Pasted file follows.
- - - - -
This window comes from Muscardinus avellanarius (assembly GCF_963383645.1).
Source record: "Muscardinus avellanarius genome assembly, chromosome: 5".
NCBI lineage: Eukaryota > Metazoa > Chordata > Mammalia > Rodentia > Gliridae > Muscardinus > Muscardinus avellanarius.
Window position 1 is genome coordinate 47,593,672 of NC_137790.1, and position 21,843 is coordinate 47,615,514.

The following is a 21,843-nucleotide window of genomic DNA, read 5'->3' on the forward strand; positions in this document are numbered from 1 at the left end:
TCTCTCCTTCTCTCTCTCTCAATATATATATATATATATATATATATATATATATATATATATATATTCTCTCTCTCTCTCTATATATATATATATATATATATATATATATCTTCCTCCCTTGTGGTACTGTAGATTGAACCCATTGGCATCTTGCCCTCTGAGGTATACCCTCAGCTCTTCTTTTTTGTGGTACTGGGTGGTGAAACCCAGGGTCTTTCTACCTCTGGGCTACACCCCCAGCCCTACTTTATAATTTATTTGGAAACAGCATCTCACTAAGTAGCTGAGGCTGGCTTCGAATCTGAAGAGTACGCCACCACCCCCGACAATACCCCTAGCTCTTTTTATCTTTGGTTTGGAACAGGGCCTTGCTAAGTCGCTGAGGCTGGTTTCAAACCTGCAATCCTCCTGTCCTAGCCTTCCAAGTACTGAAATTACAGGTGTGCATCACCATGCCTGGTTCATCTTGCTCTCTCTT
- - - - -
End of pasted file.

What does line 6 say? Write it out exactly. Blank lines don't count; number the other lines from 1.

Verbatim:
TCTCTCCTTCTCTCTCTCTCAATATATATATATATATATATATATATATATATATATATATATATATTCTCTCTCTCTCTCTATATATATATATATATATATATATATATATCTTCCTCCCTTGTGGTACTGTAGATTGAACCCATTGGCATCTTGCCCTCTGAGGTATACCCTCAGCTCTTCTTTTTTGTGGTACTGGGTGGTGAAACCCAGGGTCTTTCTACCTCTGGGCTACACCCCCAGCCCTACTTTATAATTTATTTGGAAACAGCATCTCACTAAGTAGCTGAGGCTGGCTTCGAATCTGAAGAGTACGCCACCACCCCCGACAATACCCCTAGCTCTTTTTATCTTTGGTTTGGAACAGGGCCTTGCTAAGTCGCTGAGGCTGGTTTCAAACCTGCAATCCTCCTGTCCTAGCCTTCCAAGTACTGAAATTACAGGTGTGCATCACCATGCCTGGTTCATCTTGCTCTCTCTT